Cautious Clay is one of those artists who came out of nowhere and started dropping chart-topping tracks one at a time for months in a row. Sometimes, in between, there would be a video, and then there were the many SXSW performances and the first, sold-out, North American tour. The press went wild, and so did the fans. His return to Toronto was highly anticipated and the venue had to move from a small concert hall to a two-level theatre-style venue, The Great Hall. This classic theater stage set up was perfect for Clay’s band – a rug laid out under equipment and various table and floor lamps with white lampshades spread out near the equipment. The occasional light-check would shake up the crowd causing a quick stir of “ooos” and “aaahs.”
The event opener is Remi Wolf, Los Angeles-based musician, who performed an engaging, high energy set with a 2-piece band (drummer and guitarist). Remi has been writing songs since the early age of 15 and has recently released a 6-track EP You’re A Dog!, which was made in “a bunch of bedrooms across California,” she shared. Remi’s music is a blend of electronic and acoustic synths layered under her pronounced, well-developed voice. For tonight’s performance, Wolf went through the tracks from the EP (closing with “Shawty”) played a new song “Hello Hello Hello,” and an R&B infused cover of MGMT’s “Electric Feel.” Wolf is an entertaining performer to see live, she is contagiously energetic, full of stories and live commentary, drawing the audience in with every jump and shout.
With a slight delay Brooklyn-based singer-songwriter Joshua Karpeh, aka Cautious Clay, took the stage immediately going into “Sidewinder,” a track off his most recent release Table of Context, the third EP in the collection so far. This Toronto show is a part of the Context Tour, which wrapped up shortly after in Philadelphia, but the tracklist variety traveled through all of Cautious’ releases thus far.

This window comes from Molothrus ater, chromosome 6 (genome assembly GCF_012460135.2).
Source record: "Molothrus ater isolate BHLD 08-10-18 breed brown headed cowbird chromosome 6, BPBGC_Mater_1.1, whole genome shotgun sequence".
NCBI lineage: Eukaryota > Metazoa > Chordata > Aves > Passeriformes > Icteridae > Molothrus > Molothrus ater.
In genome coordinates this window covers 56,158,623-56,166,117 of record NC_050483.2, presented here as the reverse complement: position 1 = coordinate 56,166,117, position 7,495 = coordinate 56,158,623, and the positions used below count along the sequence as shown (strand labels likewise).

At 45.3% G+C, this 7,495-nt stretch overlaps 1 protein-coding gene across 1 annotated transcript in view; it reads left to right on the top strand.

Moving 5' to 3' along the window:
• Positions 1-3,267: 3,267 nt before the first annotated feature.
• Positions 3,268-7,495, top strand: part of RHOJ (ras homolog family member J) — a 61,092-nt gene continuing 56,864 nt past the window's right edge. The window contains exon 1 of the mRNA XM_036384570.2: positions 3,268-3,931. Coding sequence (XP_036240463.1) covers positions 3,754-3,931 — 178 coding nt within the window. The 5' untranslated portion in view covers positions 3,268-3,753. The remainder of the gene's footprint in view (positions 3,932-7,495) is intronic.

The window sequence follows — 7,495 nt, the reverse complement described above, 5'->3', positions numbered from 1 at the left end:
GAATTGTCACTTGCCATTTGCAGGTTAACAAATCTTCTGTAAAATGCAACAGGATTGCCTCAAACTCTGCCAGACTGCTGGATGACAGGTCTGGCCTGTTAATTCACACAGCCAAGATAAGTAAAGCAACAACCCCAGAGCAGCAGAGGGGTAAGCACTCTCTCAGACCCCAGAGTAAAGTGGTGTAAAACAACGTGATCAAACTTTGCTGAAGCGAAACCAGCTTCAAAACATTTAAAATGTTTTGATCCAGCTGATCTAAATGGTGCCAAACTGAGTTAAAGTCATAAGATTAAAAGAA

Cautious and the band were very casually dressed and performed in an equally casual attitude, the floor lamps creating a living room type of environment. We’re at home here. After playing the second song, “Settler’s Paradise,” Cautious greeted the enamored crowd – “It’s good to be back.” Next to the microphone carefully placed are a saxophone and a flute, which he picked up multiple times throughout the set, impressively switching from percussions to guitar or simply pacing the stage with a mic.
As if satisfying unuttered requests, he played the saxophone during “French Riviera” (Resonance EP) and then the flute for a new track. Having been listening to Cautious Clay since the release of his debut single “Cold War,” I’ve unconsciously imagined what it would be like to see him perform live, and now seeing him live I was missing a bit of energy. The vocal delivery was a lot more low key than on record and many of the songs had a slightly different live rendition, which is admittedly quite common. In some instances, like with “Joshua Tree,” quickly followed by “Blood Type,” the live renditions were more alive, heavier on instrumentals, and louder on the vocals, complemented with flashing lights it was an impressively memorable showcase of Clay’s range as an artist.
The stage had no photo pit allowing the fans to get incredibly close to the artist. At some point Cautious squatted at the edge, singing to the girls in the front row and then shook hands on the way out at the end of the night – a nice touch when it comes to appreciating your audience. Clay’s music is relatable and easy to sing along to, Blood Type, admittedly the most popular release so far, is about “the frustrations of dating and not knowing yourself in that process,” he once told Fader, a topic many people in this crowd can likely relate to, especially when the lyrics are sung in a warm, soulful voice.
Halfway through the performance Cautious shared with the audience that he was, in fact, working on a new album, “still don’t have a name,” he said, “just testing stuff.” The lucky city dwellers got to hear quite a few of those new songs throughout the evening, most of which also had no names, but the encore performance ended the set with a bang when Clay performed “Shook” – a song from this upcoming, yet to be named, or dated album. I’m sure that just like the many earlier releases this album will suddenly appear on your Spotify release radar, causing a double-digit replay. But for now, we wait, and if we know something sooner we’ll be sure to share the news with you.